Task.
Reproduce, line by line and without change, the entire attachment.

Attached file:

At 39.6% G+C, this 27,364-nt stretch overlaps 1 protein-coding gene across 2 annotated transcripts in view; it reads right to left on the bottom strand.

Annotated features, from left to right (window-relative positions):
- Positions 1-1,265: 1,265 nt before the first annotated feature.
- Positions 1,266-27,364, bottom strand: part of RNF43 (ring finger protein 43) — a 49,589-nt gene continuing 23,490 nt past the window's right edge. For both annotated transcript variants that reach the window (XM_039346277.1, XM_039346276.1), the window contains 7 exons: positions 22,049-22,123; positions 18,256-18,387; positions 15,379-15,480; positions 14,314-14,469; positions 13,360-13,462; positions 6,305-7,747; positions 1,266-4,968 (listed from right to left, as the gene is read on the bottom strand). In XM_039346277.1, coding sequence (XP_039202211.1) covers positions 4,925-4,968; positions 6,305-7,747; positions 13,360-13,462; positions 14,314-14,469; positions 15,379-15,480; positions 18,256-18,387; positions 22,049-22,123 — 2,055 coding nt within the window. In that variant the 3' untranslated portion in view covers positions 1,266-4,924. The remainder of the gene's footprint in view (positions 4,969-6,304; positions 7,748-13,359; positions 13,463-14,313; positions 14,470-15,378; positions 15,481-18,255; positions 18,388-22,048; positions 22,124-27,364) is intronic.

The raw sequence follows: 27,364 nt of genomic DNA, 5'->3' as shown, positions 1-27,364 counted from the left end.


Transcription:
At 39.6% G+C, this 27,364-nt stretch overlaps 1 protein-coding gene across 2 annotated transcripts in view; it reads right to left on the bottom strand.

Annotated features, from left to right (window-relative positions):
- Positions 1-1,265: 1,265 nt before the first annotated feature.
- Positions 1,266-27,364, bottom strand: part of RNF43 (ring finger protein 43) — a 49,589-nt gene continuing 23,490 nt past the window's right edge. For both annotated transcript variants that reach the window (XM_039346277.1, XM_039346276.1), the window contains 7 exons: positions 22,049-22,123; positions 18,256-18,387; positions 15,379-15,480; positions 14,314-14,469; positions 13,360-13,462; positions 6,305-7,747; positions 1,266-4,968 (listed from right to left, as the gene is read on the bottom strand). In XM_039346277.1, coding sequence (XP_039202211.1) covers positions 4,925-4,968; positions 6,305-7,747; positions 13,360-13,462; positions 14,314-14,469; positions 15,379-15,480; positions 18,256-18,387; positions 22,049-22,123 — 2,055 coding nt within the window. In that variant the 3' untranslated portion in view covers positions 1,266-4,924. The remainder of the gene's footprint in view (positions 4,969-6,304; positions 7,748-13,359; positions 13,463-14,313; positions 14,470-15,378; positions 15,481-18,255; positions 18,388-22,048; positions 22,124-27,364) is intronic.

The raw sequence follows: 27,364 nt of genomic DNA, 5'->3' as shown, positions 1-27,364 counted from the left end.